Movement Grows in Legal Industry to Promote Usage of Plain English
Odum, Maria, THE JOURNAL RECORD
By Maria Odum
N.Y. Times News Service
WASHINGTON _ Why does a Georgia state court subpoena warn: "Herein fail not on pain of $300"?
Why can't it simply say: "If you do not appear in court, you will be fined $300"?
This example illustrates why the average person finds reading legal documents a nightmarish journey into a foreign land without a translator.
Whether it appears in a judge's opinion, a state statute or a bill of sale, the obscure language known as legalese, or "legaldegook," can run the gamut from the abstract to the absurd, the hazy to the horrendous.
"A lot of poor legal writing is driven by fear _ fear of departing from the way things were done before," said Bryan Garner, a Dallas lawyer and author of a style book on legal writing and a dictionary of legal terms. "So we perpetuate preposterous ways of saying things."
There is a growing movement in the legal profession to promote the use of plain English, a movement whose advocates wish to strip legal language of jargon, archaisms and tortuous syntax and to replace them with clearer, simpler wording.
Movement supporters, including many legal organizations, have been conducting seminars, developing new forms and documents, preparing videotapes and writing books and articles in bar journals.
The effort, which is rooted in the consumeriented movement of the 1970s to simplify the language of contracts, regulations and insurance policies, has also spread to Canada, England, Australia and other countries.
Legal language that mixes English, Latin and French dates from conquests of England by Rome in 43 A.D. and by the Normans in 1066. Beyond that, Garner said, "Lawyers didn't want their documents written in English because that would mean anyone _ even unlearned people _ would be able to practice law."
It eventually became so complicated that complaints about it can be found in the writings of Thomas Jefferson and Abraham Lincoln.
Jefferson once complained, for example, about statutes that "from their verbosity, their endless tautologies, their involutions of case within case and parenthesis within parenthesis" are "rendered more perplexed and incomprehensible, not only to common readers, but to the lawyers themselves."
Some of the legal writing quirks found in form books, which are basically collections of model legal documents, can be traced to centuriesd mistakes.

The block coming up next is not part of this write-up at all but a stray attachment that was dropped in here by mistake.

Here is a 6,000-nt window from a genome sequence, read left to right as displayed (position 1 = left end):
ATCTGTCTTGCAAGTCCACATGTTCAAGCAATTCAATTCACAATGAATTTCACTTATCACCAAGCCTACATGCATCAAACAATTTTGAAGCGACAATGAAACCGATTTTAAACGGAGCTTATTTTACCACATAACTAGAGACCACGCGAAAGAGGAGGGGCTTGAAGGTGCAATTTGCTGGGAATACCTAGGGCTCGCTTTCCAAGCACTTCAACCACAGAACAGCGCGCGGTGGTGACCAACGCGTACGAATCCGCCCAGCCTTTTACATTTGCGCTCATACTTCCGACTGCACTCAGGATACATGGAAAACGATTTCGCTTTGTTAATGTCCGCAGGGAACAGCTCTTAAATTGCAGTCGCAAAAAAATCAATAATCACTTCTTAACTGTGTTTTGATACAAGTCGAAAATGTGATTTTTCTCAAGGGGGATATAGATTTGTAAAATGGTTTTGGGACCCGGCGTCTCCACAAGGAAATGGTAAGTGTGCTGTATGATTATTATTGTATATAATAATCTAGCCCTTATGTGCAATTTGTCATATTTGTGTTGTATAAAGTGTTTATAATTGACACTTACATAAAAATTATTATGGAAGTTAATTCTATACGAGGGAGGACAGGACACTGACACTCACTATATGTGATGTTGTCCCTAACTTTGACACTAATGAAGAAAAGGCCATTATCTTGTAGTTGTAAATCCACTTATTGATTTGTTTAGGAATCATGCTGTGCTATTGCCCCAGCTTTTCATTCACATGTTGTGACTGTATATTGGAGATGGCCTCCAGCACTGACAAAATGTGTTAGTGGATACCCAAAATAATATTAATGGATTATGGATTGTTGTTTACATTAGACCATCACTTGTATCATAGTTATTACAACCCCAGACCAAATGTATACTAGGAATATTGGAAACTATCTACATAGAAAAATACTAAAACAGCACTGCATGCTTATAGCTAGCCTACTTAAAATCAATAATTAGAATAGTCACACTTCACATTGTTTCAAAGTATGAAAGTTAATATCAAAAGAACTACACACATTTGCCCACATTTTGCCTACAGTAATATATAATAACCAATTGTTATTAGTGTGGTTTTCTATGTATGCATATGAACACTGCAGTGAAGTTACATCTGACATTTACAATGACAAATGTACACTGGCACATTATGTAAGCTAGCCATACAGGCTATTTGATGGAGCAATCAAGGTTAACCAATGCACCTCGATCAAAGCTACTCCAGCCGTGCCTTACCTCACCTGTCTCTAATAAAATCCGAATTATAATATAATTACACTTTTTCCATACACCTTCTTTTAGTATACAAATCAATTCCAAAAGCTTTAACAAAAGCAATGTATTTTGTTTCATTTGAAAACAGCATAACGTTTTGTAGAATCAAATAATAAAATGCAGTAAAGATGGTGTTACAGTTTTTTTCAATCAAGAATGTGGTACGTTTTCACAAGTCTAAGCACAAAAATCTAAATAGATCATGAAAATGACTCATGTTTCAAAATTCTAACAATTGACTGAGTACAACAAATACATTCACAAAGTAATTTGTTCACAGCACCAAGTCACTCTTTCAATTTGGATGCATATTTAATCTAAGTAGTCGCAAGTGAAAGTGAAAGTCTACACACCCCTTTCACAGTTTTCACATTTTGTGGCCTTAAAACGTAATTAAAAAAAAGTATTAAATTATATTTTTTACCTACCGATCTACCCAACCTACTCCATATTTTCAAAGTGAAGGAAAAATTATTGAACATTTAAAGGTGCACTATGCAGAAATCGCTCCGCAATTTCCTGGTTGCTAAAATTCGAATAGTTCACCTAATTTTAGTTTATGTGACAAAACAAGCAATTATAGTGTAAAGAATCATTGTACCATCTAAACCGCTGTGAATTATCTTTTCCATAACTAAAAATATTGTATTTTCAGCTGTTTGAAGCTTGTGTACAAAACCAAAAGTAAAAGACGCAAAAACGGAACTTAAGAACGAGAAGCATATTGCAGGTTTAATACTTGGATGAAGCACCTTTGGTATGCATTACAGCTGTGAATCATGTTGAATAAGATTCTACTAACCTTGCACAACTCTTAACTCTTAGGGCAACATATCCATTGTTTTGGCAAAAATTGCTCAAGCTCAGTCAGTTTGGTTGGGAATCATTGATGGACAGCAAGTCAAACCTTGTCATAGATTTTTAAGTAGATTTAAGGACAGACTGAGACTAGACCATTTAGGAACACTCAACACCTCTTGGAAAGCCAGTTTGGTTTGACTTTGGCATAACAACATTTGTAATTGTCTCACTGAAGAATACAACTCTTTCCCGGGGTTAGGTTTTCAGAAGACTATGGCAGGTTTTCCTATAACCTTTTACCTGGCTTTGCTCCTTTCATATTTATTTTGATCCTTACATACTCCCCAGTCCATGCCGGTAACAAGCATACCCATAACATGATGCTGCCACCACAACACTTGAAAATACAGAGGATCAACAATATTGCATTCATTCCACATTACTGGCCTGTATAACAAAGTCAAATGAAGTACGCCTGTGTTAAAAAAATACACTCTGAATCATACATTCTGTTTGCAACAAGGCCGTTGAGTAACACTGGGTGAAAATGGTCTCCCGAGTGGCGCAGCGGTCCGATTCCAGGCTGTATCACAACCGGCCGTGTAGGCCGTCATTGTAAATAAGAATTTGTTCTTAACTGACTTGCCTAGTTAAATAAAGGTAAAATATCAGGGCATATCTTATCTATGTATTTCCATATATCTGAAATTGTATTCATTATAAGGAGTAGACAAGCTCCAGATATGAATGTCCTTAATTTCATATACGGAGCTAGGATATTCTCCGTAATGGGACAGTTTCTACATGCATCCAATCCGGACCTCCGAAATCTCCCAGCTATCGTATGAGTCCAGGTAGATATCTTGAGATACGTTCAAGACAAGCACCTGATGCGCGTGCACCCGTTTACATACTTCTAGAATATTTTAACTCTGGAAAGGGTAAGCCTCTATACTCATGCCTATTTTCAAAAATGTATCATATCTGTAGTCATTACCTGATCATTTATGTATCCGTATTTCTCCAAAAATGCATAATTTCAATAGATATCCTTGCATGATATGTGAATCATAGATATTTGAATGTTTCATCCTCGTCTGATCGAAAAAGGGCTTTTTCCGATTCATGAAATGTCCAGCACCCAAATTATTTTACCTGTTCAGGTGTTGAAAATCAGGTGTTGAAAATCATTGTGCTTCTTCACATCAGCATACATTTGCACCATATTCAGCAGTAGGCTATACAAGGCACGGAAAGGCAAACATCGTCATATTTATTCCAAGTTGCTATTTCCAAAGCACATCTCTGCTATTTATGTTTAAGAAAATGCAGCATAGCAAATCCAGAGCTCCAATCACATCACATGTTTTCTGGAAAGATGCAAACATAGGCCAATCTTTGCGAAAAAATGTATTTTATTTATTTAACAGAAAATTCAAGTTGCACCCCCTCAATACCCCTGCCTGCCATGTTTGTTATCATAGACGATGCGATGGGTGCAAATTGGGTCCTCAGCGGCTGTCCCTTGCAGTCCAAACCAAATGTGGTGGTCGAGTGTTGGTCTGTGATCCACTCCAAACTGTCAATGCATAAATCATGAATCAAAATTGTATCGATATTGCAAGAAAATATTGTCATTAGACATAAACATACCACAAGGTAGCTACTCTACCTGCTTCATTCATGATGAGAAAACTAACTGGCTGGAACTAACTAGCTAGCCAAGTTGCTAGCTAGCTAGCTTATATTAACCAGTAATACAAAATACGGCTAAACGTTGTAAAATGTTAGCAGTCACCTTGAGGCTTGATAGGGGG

For example, scholars and judges for centuries puzzled over the origin of the abbreviation "ss.," which commonly appears at the top of affidavits. "It is actually the ancient form of paragraph marks that crept into 18th century form books by mistake," said Garner, who teaches at Southern Methodist University's law school.
He also cited a mistake by a 19th century form book writer who read the term "witnesseth" as the imperative form of the verb rather than the third person singular.
"It has been misused for years as well," he said. Legal scholars say such language is perpetuated mainly because many lawyers catch the legalese bug in law school and cannot seem to shake it.
The scholars offer various reasons, some of them cynical or apologetic and others quite plausible, to explain why men and women of the law cling to writing that other people need a jackhammer to crack.
"It maintains the mysterious hocuscus of the law," said Joseph Kimble, who teaches legal writing at Thomas M. Cooley Law School in Lansing, Mich. "Also, there is an overwhelming influence of poor models. Lawyers read appellate court opinions day in and day out, most of which are not well written. And to draft documents, many lawyers often turn to form books, most of which are full of legalese."
To be sure, experts say, lawyers often impregnate their sentences with traditional, pompous wording, consciously echoing previous litigation in hopes of benefiting from a certain clause's interpretation. …